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Anonymous Is Coyote Girl

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From a newspaper photo and article about my godfather, James Moreno, East Los Angeles, 1950.

       (Three police officers took a brutal beating in a wild free-for-all with a
              family, including three young girls.
       From left, James, 19, and Alex, 22, in jail after the fracas
       on the porch of their home at 3307 Hunter.)

       Jimmy is staring off the page, hands in his pockets.
       A four-button dark shirt. No bruises,
       but he looks dazed.
       Alex wears a leather coat and a polka-dot shirt,
       which is in itself a crime.
       Nowhere is there a photo of a young girl
       with a face carved like a racetrack saint,
       eyes with all bets called off,
       grinning like a coyote.

       (Officer Parks had his glasses broken
       with his own sap
       and was thrown through a window.)

       Jimmy and Alex are my dad’s cousins,
       lived on Boyle Heights and tortillas.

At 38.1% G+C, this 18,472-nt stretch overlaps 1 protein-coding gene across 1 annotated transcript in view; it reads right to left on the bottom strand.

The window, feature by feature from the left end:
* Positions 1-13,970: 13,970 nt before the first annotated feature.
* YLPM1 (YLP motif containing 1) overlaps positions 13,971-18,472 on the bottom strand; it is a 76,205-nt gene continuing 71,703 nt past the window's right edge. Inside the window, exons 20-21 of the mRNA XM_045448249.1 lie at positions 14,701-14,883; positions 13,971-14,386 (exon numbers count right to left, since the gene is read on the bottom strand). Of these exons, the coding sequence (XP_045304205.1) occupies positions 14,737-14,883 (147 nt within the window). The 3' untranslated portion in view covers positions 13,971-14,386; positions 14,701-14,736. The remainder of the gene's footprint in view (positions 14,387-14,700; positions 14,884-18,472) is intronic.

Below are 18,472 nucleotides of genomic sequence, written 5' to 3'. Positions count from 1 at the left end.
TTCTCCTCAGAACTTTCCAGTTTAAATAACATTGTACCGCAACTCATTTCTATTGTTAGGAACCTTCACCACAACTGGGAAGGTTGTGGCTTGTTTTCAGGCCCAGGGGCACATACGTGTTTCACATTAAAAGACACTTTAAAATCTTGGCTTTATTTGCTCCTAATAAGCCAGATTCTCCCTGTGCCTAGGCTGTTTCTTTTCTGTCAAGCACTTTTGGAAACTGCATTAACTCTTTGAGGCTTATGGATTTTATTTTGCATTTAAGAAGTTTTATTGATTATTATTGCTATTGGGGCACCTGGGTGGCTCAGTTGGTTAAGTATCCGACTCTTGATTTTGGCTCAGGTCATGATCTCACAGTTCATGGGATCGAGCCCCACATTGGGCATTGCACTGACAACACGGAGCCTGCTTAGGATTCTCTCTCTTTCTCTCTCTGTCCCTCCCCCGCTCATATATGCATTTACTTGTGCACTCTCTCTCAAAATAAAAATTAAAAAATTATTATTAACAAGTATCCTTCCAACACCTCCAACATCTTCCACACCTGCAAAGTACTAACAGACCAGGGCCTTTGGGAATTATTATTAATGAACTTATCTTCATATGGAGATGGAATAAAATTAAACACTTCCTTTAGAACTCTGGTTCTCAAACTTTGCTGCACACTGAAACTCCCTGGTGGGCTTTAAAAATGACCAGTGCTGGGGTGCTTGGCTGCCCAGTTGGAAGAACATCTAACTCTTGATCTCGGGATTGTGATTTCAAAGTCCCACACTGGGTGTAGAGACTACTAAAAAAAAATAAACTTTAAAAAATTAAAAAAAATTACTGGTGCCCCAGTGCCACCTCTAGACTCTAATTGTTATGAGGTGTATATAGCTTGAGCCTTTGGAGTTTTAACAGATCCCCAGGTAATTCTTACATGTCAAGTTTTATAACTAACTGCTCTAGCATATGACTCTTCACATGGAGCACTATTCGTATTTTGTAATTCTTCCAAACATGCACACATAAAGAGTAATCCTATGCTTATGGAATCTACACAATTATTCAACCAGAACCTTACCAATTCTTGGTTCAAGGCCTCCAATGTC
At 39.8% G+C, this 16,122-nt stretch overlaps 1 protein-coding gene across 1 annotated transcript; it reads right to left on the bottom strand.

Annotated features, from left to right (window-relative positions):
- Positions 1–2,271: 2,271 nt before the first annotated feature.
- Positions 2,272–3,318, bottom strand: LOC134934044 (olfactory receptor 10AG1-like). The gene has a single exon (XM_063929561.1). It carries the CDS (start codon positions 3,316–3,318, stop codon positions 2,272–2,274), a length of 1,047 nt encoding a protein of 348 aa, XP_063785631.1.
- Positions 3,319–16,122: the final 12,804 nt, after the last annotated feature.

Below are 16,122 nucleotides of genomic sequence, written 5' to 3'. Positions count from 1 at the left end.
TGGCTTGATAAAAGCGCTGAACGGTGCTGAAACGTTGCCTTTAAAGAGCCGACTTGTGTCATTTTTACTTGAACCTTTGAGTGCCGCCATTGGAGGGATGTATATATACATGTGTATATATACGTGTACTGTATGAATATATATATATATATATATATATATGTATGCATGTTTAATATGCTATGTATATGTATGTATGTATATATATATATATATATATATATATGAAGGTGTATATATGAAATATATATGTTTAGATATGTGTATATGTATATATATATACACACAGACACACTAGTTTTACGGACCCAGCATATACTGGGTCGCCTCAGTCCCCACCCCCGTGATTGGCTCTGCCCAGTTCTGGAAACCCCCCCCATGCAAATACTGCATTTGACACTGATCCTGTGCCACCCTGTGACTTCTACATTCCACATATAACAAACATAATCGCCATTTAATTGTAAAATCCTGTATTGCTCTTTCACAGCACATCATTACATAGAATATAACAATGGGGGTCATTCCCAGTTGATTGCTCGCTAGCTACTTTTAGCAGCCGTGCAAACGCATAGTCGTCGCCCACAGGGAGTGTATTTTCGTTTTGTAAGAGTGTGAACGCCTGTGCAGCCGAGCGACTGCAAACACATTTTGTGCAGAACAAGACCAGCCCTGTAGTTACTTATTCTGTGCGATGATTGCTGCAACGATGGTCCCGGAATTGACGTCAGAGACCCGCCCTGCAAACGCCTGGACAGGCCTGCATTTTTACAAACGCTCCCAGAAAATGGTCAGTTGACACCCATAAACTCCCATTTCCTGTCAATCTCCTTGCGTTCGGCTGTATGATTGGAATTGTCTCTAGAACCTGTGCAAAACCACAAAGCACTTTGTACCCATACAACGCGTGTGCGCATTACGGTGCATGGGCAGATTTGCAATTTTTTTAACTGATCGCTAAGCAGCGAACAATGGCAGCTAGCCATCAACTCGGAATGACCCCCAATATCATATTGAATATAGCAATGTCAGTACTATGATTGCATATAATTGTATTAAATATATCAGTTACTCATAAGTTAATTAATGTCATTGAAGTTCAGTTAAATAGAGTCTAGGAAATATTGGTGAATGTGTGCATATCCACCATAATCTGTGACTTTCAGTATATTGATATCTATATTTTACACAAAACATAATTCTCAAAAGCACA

Mama says the cops always harassed them, those niños
       from East L.A., driving their low-riders,
       chrome shinier than a cop’s badge.
       And why wasn’t Coyote Girl mentioned, that round-armed
       girl with a punch like a bag of bees,
       a girl with old eyes, her lips cracking open
       as she saw the cop sailing through glass, boiling out
       of Boyle Heights, skidding on the sidewalk, flat as a tortilla?

       (The officers received severe cuts and bruises,
       were treated at a hospital and released in time to jail the youths,
       who were charged with assault with a deadly weapon.)

       Two years later, I was born and Jimmy entered the church,
       hands in his pockets, shoulders hunched, watching the christening.
       Four drops of water, like popped-off wafer-thin buttons,
       fell on my head.
       He never showed up that day
       or any other. My spiritual guardian must’ve been there
       in spirit only.
       He didn’t know nada about Got and no one knows
       where he is today, but I think you could find him at the end
       of a knife. Or in the slash of the z
       in ¡La Raza! the dark blood
       reds of graffiti. Or tomatoes
       grown in old coffee cans
       by a white-haired man
       sitting in the sun in a dark shirt,
       next to an old woman growing younger every day
       as I tell her story, my story,
       our story
       with all the grace and power
       of a deadly weapon.

Anita Endrezze, “Anonymous is Coyote Girl” from Throwing Fire at the Sun, Water at the Moon. Copyright © 2000 by Anita Endrezze. Reprinted by permission of University of Arizona Press.
Source: Throwing Fire at the Sun Water at the Moon (University of Arizona Press, 2000)
Anonymous Is Coyote Girl

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